Stadium warriors: esports take centre stage

The Sydney crowd celebrates at Qudos Bank Arena. Copyright: ESL | Sarah Cooper
Esports have emerged as a serious spectator sport, attracting millions of followers world-wide. Luca Rudolph reports

What do the biggest sports in the world have in common? Stadiums filled with cheering fans, millions of viewers around the world, and billion-dollar industries.

While this might make you think of soccer, cricket or rugby, there is an emerging contender in the world of sports that might not be on everyone’s minds just yet, but it should be.

Esports as a competitive sport

In esports, professional gamers compete against each other in organised tournaments. Team size depends on the game being played. The most popular esports games include CS:GO, League of Legends and Dota 2, which all have teams of five players.

Like traditional sports, the teams have support staff – coaches, analysts, physiotherapists and sports psychologists.

Fans wear the jersey of the team they support and create a roaring live audience; players are traded between teams; and the teams practice tactics and strategies to prepare for their opponents.

Tournaments are broadcast online, mainly through the livestreaming platform Twitch, which is owned by Amazon.

By 2024, the global esports audience is expected to reach 577 million, outlined in a recent report by market research firm Newzoo. A comparison to the audience in 2016, which was 226 million, shows the incredible growth esports is experiencing.

Sports leagues like the NFL and NBA have started to broadcast games on Twitch, looking to tap into the massive esports and gaming audience on the platform.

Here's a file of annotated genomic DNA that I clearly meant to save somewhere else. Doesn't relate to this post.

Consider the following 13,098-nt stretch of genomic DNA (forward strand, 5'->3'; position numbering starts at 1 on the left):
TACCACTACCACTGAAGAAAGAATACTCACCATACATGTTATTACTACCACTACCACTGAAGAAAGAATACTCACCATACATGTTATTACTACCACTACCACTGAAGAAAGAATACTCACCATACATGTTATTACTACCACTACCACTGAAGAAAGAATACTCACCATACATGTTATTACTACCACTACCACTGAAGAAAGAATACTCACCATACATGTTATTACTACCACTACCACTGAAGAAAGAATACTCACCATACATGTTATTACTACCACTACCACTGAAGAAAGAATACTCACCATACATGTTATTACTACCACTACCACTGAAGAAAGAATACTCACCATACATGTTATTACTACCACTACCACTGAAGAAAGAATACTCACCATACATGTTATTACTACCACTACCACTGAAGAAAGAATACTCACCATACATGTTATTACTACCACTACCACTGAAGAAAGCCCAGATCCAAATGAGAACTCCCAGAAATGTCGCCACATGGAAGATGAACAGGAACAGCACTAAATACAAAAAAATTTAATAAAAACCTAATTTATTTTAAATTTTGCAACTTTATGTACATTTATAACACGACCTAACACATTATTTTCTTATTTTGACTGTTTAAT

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In July 2021, US esports organisation TSM signed a 10-year USD$210 million (AUD$288 million) deal with cryptocurrency platform FTX. This is said to be the biggest esports sponsorship deal to date.

While the rise of esports originated from the US and Europe, Australia has been building its own esports industry and growing audience over the years.

Multiple Australian players have made it into the top leagues around the world, with the most successful ones winning hundreds of thousands of dollars in prize money to date. 

The growing industry has led global esports event organisers to choose Australia as a host country for live events. In 2019, over 7500 fans per day attended the Intel Extreme Masters in Sydney, a tournament that also had 20 million viewers tune in online.

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Later that year, 17,000 people visited the Melbourne Esports Open, an esports and gaming festival where fans were able to watch their favourite teams play on stage across Rod Laver Arena and Margaret Court Arena.

Esports has even been considered as a possible future addition to the Olympics.

In 2018, an esports tournament was hosted as part of the Winter Olympics in PyeongChang, with competitors from all over the world, including Australian player Sean “Probe” Kempen.

There are many indicators that show how the gap between esports and traditional sport is closing around the world.

How one sport pushed on during COVID-19, when others couldn’t

Esports thrives on having a live audience that creates a true fan experience, but with the spread of COVID-19 in early 2020, live crowds weren’t an option.

Through the worst parts of the pandemic, most sports leagues, such as the AFL, shut down completely, with no matches being played at all. Esports did not. Players were able to play matches from their homes, which enabled esports competition to continue.

Stadium warriors: esports take centre stage
Legacy Esports Head of Esports Tim Wendel. Copyright Winston Tjahjadi 

Tim Wendel, the Head of Esports at one of Australia’s biggest esports organisations, Legacy Esports, found success with his squad while the country was going through lockdown.

“Esports is unique in that you can continue to compete digitally,” Wendel said.

At a consumer level, esports provided fans with entertainment during the pandemic, and especially during lockdown, he said.

“Teams and tournament organisers were able to deliver for partners and stakeholders despite the global challenges.”